Every parent knows with the passing of every child-centered holiday that one day their child will come to them with The Question.
“Mommy, is the (Easter Bunny, Santa, Tooth Fairy, etc.) real?”
My oldest daughter B. is eight years old. I though this might be the year she calls my bluff. After all, she spotted all the stuffed animals we bought from IKEA last Christmas. My retort, “Maybe the elves were too busy this year and had to swing by IKEA for backup.”
The Tooth Fairy didn’t even leave a note when B.’s most recent baby tooth fell out. “She must have been tired from flying around all night carrying a bag full of teeth.” That child has no idea how tired the tooth fairy is. Really.
B. found wrappers in the garbage can from the sneaky leprechaun who visited in March. I was annoyed at my failing by this point, “He’s really sneaky leaving it out in the open like that.” (My mother would have NEVER let that happen. She was and still is the master of holiday hiding spots. I bow to your wise ways Mom.)
I thought maybe the older children she hangs out with would spill the beans, but apparently nobody is talking. So we carry on our traditions of baskets and candy, letters and presents; traditions my husband and I grew up with sprinkled in with a few of our own. I dread the day I am confronted with The Question. But I know what I’ll say. It’s the same thing my own mother told me. As long as you believe, it will always be real.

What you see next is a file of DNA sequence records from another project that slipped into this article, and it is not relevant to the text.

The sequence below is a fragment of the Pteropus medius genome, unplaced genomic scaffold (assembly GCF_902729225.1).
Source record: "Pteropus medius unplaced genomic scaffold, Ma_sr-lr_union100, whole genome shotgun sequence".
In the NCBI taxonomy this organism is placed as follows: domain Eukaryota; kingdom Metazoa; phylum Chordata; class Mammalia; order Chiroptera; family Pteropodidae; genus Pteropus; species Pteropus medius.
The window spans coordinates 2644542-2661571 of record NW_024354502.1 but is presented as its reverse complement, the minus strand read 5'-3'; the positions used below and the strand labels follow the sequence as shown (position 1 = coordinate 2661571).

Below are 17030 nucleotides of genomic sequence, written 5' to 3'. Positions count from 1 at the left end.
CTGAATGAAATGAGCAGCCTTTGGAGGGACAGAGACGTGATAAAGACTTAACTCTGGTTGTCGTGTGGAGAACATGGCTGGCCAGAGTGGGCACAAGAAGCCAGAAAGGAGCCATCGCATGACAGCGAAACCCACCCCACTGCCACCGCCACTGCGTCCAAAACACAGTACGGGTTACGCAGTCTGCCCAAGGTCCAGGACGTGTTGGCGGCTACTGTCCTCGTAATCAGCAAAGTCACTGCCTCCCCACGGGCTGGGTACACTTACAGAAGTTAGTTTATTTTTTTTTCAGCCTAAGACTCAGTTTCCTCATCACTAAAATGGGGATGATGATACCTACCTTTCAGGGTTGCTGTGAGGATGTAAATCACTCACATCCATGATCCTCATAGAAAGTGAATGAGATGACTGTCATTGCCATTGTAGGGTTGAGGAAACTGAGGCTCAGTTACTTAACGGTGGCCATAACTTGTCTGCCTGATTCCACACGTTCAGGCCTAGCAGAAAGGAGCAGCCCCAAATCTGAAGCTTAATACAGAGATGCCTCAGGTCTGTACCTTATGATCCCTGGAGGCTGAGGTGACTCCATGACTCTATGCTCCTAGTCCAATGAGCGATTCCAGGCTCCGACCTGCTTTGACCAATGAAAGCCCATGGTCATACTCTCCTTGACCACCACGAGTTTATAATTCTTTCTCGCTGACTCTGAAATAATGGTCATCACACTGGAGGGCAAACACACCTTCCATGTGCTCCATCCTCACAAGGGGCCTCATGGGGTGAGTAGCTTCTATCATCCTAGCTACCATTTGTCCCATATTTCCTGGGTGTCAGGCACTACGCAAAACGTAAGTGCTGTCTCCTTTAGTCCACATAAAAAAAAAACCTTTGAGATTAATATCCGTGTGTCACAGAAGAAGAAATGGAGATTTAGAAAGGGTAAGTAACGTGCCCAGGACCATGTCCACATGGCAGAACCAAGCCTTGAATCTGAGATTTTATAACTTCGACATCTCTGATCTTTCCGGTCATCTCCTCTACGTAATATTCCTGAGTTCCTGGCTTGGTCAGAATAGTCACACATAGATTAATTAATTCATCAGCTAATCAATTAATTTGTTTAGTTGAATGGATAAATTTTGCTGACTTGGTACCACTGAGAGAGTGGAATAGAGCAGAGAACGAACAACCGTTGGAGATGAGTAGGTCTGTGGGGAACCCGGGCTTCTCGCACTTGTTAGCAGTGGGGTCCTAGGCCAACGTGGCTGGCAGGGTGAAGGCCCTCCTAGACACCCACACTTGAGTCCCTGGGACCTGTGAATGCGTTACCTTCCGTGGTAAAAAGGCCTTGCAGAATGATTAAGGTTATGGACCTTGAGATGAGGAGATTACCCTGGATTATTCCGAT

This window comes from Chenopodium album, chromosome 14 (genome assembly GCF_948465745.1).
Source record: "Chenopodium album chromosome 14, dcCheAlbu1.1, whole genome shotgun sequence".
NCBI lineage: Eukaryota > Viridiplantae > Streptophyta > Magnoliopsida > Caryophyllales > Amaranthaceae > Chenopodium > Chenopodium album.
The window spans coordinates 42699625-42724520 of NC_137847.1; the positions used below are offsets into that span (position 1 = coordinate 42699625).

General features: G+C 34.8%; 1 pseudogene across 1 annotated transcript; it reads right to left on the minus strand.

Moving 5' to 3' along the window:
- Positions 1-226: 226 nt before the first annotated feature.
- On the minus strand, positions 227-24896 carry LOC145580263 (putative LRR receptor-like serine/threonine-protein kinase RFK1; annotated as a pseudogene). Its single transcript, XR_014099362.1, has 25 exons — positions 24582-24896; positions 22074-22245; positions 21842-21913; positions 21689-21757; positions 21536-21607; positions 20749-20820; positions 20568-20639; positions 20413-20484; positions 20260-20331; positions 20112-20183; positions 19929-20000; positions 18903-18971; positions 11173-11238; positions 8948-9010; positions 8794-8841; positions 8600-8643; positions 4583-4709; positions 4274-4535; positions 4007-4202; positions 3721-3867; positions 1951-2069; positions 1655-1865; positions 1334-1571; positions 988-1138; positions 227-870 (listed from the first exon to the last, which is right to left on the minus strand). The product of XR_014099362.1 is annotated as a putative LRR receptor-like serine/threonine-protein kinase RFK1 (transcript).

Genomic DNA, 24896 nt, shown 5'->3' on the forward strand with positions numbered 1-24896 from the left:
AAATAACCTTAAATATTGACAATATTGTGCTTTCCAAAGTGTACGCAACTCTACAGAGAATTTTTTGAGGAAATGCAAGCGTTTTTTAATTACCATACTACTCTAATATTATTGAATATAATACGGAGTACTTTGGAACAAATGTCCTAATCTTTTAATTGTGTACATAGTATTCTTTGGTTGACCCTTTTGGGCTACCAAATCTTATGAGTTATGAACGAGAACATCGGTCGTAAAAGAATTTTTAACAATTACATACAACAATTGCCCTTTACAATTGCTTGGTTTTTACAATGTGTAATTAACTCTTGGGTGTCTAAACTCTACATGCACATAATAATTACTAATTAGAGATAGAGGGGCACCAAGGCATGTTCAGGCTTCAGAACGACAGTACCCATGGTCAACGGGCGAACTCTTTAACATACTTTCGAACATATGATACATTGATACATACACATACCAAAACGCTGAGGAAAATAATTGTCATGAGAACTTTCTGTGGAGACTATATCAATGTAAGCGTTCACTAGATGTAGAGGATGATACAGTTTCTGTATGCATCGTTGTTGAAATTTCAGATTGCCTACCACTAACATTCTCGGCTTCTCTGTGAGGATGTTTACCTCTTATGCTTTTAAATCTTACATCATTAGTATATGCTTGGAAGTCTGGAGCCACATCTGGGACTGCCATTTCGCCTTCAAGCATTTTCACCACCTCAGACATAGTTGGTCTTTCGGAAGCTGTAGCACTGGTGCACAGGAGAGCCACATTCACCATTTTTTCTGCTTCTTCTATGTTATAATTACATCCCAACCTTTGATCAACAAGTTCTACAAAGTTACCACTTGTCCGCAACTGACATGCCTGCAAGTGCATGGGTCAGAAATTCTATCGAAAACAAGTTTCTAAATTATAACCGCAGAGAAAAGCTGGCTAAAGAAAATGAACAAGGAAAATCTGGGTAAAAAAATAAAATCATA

Why should we, as grownups, stop believing in the magic of childhood? I love seeing my kids’ eyes light up at the sight of a handwritten letter from Santa or hear their squeals of delight upon seeing a big chocolate Easter bunny. It doesn’t get old, it’s bittersweet and it’s fleeting. With a two-year old under our roof, I have a few years left of making these memories with my children. And no, I don’t feel like I’m tricking them or lying to them. This, to me, is childhood. Some of my best memories are from holidays gone by. Becoming a parent myself, I realized how much work, thoughtfulness and planning go into Christmas, birthdays, egg hunts, tooth fairy notes. I consider myself lucky to be able to do these things for my children. To be part of the magic making, to see their happiness, their sheer wonder in things that are unexplainable makes it all worth while.